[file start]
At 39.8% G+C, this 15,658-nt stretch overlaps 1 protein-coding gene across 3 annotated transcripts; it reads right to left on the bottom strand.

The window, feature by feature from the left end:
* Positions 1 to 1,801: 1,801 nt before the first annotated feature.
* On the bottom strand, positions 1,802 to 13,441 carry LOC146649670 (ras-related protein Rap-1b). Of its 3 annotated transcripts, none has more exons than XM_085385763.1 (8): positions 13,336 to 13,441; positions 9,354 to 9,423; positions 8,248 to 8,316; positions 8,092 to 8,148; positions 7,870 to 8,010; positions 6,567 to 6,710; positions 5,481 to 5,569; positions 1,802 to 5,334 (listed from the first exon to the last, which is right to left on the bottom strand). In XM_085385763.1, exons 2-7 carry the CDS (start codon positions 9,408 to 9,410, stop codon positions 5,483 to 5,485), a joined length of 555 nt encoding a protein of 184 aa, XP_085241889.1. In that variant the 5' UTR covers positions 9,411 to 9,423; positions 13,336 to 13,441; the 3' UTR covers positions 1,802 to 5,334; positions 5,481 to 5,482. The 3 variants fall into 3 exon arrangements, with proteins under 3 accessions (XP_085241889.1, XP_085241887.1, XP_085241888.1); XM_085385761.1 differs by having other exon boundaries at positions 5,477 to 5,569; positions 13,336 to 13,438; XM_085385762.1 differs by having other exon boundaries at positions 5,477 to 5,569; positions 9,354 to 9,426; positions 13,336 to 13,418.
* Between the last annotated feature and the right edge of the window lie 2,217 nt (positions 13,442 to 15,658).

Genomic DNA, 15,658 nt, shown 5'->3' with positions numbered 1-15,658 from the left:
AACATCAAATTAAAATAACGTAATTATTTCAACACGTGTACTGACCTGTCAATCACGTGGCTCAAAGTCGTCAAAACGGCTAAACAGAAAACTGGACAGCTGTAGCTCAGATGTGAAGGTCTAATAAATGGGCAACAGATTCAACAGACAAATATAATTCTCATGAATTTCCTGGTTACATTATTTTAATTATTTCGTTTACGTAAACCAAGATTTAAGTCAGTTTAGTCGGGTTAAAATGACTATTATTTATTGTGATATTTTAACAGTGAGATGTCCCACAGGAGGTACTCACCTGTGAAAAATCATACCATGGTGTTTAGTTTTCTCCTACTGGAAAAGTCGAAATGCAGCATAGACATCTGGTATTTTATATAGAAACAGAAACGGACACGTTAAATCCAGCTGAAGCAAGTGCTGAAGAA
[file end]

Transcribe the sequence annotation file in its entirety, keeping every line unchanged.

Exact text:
At 39.8% G+C, this 15,658-nt stretch overlaps 1 protein-coding gene across 3 annotated transcripts; it reads right to left on the bottom strand.

The window, feature by feature from the left end:
* Positions 1 to 1,801: 1,801 nt before the first annotated feature.
* On the bottom strand, positions 1,802 to 13,441 carry LOC146649670 (ras-related protein Rap-1b). Of its 3 annotated transcripts, none has more exons than XM_085385763.1 (8): positions 13,336 to 13,441; positions 9,354 to 9,423; positions 8,248 to 8,316; positions 8,092 to 8,148; positions 7,870 to 8,010; positions 6,567 to 6,710; positions 5,481 to 5,569; positions 1,802 to 5,334 (listed from the first exon to the last, which is right to left on the bottom strand). In XM_085385763.1, exons 2-7 carry the CDS (start codon positions 9,408 to 9,410, stop codon positions 5,483 to 5,485), a joined length of 555 nt encoding a protein of 184 aa, XP_085241889.1. In that variant the 5' UTR covers positions 9,411 to 9,423; positions 13,336 to 13,441; the 3' UTR covers positions 1,802 to 5,334; positions 5,481 to 5,482. The 3 variants fall into 3 exon arrangements, with proteins under 3 accessions (XP_085241889.1, XP_085241887.1, XP_085241888.1); XM_085385761.1 differs by having other exon boundaries at positions 5,477 to 5,569; positions 13,336 to 13,438; XM_085385762.1 differs by having other exon boundaries at positions 5,477 to 5,569; positions 9,354 to 9,426; positions 13,336 to 13,418.
* Between the last annotated feature and the right edge of the window lie 2,217 nt (positions 13,442 to 15,658).

Genomic DNA, 15,658 nt, shown 5'->3' with positions numbered 1-15,658 from the left:
AACATCAAATTAAAATAACGTAATTATTTCAACACGTGTACTGACCTGTCAATCACGTGGCTCAAAGTCGTCAAAACGGCTAAACAGAAAACTGGACAGCTGTAGCTCAGATGTGAAGGTCTAATAAATGGGCAACAGATTCAACAGACAAATATAATTCTCATGAATTTCCTGGTTACATTATTTTAATTATTTCGTTTACGTAAACCAAGATTTAAGTCAGTTTAGTCGGGTTAAAATGACTATTATTTATTGTGATATTTTAACAGTGAGATGTCCCACAGGAGGTACTCACCTGTGAAAAATCATACCATGGTGTTTAGTTTTCTCCTACTGGAAAAGTCGAAATGCAGCATAGACATCTGGTATTTTATATAGAAACAGAAACGGACACGTTAAATCCAGCTGAAGCAAGTGCTGAAGAA